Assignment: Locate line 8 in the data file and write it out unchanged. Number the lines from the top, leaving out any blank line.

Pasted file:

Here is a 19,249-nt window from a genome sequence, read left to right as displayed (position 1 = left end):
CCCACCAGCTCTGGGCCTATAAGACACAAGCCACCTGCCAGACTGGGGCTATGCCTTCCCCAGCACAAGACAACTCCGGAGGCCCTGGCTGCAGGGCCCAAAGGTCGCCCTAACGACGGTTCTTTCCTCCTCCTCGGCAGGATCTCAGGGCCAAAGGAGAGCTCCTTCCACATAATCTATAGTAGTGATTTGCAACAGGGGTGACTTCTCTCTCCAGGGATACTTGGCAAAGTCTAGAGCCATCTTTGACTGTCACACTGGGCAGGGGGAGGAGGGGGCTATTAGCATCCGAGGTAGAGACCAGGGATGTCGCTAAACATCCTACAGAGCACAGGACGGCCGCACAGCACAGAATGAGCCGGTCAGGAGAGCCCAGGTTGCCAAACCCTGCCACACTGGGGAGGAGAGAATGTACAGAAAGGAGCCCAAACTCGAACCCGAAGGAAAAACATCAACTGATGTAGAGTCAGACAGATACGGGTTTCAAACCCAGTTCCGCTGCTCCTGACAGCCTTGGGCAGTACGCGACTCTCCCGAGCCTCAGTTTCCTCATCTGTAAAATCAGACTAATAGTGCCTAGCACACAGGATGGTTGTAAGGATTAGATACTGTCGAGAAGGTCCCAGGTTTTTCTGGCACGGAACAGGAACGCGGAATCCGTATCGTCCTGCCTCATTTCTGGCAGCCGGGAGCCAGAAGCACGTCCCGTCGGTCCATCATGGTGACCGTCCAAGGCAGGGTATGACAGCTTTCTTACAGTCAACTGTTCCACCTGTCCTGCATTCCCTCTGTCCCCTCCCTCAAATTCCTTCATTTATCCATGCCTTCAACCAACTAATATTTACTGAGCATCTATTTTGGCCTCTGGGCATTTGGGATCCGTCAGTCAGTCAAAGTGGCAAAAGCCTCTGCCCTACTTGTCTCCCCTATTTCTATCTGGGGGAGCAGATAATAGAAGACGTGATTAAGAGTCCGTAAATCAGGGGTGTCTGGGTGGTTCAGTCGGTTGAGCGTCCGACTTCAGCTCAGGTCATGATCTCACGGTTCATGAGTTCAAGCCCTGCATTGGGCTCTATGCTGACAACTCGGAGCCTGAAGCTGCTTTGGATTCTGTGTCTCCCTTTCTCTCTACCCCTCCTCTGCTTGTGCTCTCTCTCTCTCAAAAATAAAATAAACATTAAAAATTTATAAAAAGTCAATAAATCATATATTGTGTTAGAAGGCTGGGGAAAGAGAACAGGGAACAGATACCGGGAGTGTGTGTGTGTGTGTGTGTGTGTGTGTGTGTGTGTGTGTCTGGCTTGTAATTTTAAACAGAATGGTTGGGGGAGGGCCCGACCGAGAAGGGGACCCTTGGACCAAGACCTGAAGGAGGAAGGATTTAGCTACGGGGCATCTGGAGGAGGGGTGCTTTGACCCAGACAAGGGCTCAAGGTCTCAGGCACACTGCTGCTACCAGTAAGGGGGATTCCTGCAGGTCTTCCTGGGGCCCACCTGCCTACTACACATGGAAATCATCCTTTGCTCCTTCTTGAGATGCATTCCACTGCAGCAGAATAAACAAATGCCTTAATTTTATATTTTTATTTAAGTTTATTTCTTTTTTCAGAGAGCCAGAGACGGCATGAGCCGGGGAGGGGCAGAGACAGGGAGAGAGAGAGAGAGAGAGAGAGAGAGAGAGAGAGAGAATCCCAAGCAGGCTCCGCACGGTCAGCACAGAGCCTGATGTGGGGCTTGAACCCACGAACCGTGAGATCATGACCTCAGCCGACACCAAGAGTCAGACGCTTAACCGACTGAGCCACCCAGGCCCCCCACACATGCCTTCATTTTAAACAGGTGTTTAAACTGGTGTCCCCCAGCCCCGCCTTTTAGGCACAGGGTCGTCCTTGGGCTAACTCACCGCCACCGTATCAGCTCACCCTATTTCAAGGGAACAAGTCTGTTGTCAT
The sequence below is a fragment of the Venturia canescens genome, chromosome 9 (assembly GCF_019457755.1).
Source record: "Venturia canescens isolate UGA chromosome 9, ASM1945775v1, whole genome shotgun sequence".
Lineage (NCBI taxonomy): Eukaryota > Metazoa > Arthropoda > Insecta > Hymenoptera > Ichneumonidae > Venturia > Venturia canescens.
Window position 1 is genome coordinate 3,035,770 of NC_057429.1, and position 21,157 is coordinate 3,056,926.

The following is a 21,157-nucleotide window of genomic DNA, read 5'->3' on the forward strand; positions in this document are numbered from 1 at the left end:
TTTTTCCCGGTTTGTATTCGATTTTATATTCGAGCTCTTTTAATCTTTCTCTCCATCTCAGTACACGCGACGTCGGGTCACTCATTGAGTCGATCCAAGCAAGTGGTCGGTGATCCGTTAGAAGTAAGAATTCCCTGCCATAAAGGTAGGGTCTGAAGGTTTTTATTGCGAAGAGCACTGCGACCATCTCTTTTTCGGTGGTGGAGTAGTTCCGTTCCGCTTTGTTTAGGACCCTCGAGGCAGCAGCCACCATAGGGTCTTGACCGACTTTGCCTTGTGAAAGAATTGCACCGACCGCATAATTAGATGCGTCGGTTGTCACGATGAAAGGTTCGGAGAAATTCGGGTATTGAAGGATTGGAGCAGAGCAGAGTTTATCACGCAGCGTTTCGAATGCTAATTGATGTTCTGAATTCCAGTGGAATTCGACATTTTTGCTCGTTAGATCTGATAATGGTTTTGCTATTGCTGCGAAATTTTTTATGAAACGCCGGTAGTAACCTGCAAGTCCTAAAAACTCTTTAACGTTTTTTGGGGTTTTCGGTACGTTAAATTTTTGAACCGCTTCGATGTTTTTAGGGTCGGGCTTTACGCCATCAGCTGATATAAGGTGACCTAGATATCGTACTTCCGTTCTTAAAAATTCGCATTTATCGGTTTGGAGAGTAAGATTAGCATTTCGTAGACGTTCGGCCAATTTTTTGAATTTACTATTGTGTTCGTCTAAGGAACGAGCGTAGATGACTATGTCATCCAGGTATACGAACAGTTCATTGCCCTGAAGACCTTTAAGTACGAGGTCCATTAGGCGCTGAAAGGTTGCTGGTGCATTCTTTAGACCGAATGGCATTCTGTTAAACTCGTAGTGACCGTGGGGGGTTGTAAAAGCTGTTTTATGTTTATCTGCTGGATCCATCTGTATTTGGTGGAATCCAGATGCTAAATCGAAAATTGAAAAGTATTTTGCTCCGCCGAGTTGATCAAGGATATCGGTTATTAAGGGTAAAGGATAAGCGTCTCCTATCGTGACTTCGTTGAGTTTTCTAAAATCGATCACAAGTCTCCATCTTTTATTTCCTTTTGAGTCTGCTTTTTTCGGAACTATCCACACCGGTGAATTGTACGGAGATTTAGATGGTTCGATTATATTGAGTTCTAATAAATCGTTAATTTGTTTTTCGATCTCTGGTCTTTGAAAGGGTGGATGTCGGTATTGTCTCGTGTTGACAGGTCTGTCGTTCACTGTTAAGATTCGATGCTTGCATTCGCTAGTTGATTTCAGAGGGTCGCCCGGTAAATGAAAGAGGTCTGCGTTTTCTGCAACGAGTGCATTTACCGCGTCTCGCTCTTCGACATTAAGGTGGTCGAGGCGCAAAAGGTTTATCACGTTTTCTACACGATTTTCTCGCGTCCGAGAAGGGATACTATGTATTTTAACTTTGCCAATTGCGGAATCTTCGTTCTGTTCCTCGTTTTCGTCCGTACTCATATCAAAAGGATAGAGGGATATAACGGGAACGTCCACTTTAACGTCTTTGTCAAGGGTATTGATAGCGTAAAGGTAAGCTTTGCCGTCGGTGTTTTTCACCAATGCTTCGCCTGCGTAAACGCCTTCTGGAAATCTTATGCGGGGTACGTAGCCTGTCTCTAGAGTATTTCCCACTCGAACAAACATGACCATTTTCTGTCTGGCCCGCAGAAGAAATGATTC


TTTTTCCCGGTTTGTATTCGATTTTATATTCGAGCTCTTTTAATCTTTCTCTCCATCTCAGTACACGCGACGTCGGGTCACTCATTGAGTCGATCCAAGCAAGTGGTCGGTGATCCGTTAGAAGTAAGAATTCCCTGCCATAAAGGTAGGGTCTGAAGGTTTTTATTGCGAAGAGCACTGCGACCATCTCTTTTTCGGTGGTGGAGTAGTTCCGTTCCGCTTTGTTTAGGACCCTCGAGGCAGCAGCCACCATAGGGTCTTGACCGACTTTGCCTTGTGAAAGAATTGCACCGACCGCATAATTAGATGCGTCGGTTGTCACGATGAAAGGTTCGGAGAAATTCGGGTATTGAAGGATTGGAGCAGAGCAGAGTTTATCACGCAGCGTTTCGAATGCTAATTGATGTTCTGAATTCCAGTGGAATTCGACATTTTTGCTCGTTAGATCTGATAATGGTTTTGCTATTGCTGCGAAATTTTTTATGAAACGCCGGTAGTAACCTGCAAGTCCTAAAAACTCTTTAACGTTTTTTGGGGTTTTCGGTACGTTAAATTTTTGAACCGCTTCGATGTTTTTAGGGTCGGGCTTTACGCCATCAGCTGATATAAGGTGACCTAGATATCGTACTTCCGTTCTTAAAAATTCGCATTTATCGGTTTGGAGAGTAAGATTAGCATTTCGTAGACGTTCGGCCAATTTTTTGAATTTACTATTGTGTTCGTCTAAGGAACGAGCGTAGATGACTATGTCATCCAGGTATACGAACAGTTCATTGCCCTGAAGACCTTTAAGTACGAGGTCCATTAGGCGCTGAAAGGTTGCTGGTGCATTCTTTAGACCGAATGGCATTCTGTTAAACTCGTAGTGACCGTGGGGGGTTGTAAAAGCTGTTTTATGTTTATCTGCTGGATCCATCTGTATTTGGTGGAATCCAGATGCTAAATCGAAAATTGAAAAGTATTTTGCTCCGCCGAGTTGATCAAGGATATCGGTTATTAAGGGTAAAGGATAAGCGTCTCCTATCGTGACTTCGTTGAGTTTTCTAAAATCGATCACAAGTCTCCATCTTTTATTTCCTTTTGAGTCTGCTTTTTTCGGAACTATCCACACCGGTGAATTGTACGGAGATTTAGATGGTTCGATTATATTGAGTTCTAATAAATCGTTAATTTGTTTTTCGATCTCTGGTCTTTGAAAGGGTGGATGTCGGTATTGTCTCGTGTTGACAGGTCTGTCGTTCACTGTTAAGATTCGATGCTTGCATTCGCTAGTTGATTTCAGAGGGTCGCCCGGTAAATGAAAGAGGTCTGCGTTTTCTGCAACGAGTGCATTTACCGCGTCTCGCTCTTCGACATTAAGGTGGTCGAGGCGCAAAAGGTTTATCACGTTTTCTACACGATTTTCTCGCGTCCGAGAAGGGATACTATGTATTTTAACTTTGCCAATTGCGGAATCTTCGTTCTGTTCCTCGTTTTCGTCCGTACTCATATCAAAAGGATAGAGGGATATAACGGGAACGTCCACTTTAACGTCTTTGTCAAGGGTATTGATAGCGTAAAGGTAAGCTTTGCCGTCGGTGTTTTTCACCAATGCTTCGCCTGCGTAAACGCCTTCTGGAAATCTTATGCGGGGTACGTAGCCTGTCTCTAGAGTATTTCCCACTCGAACAAACATGACCATTTTCTGTCTGGCCCGCAGAAGAAATGATTC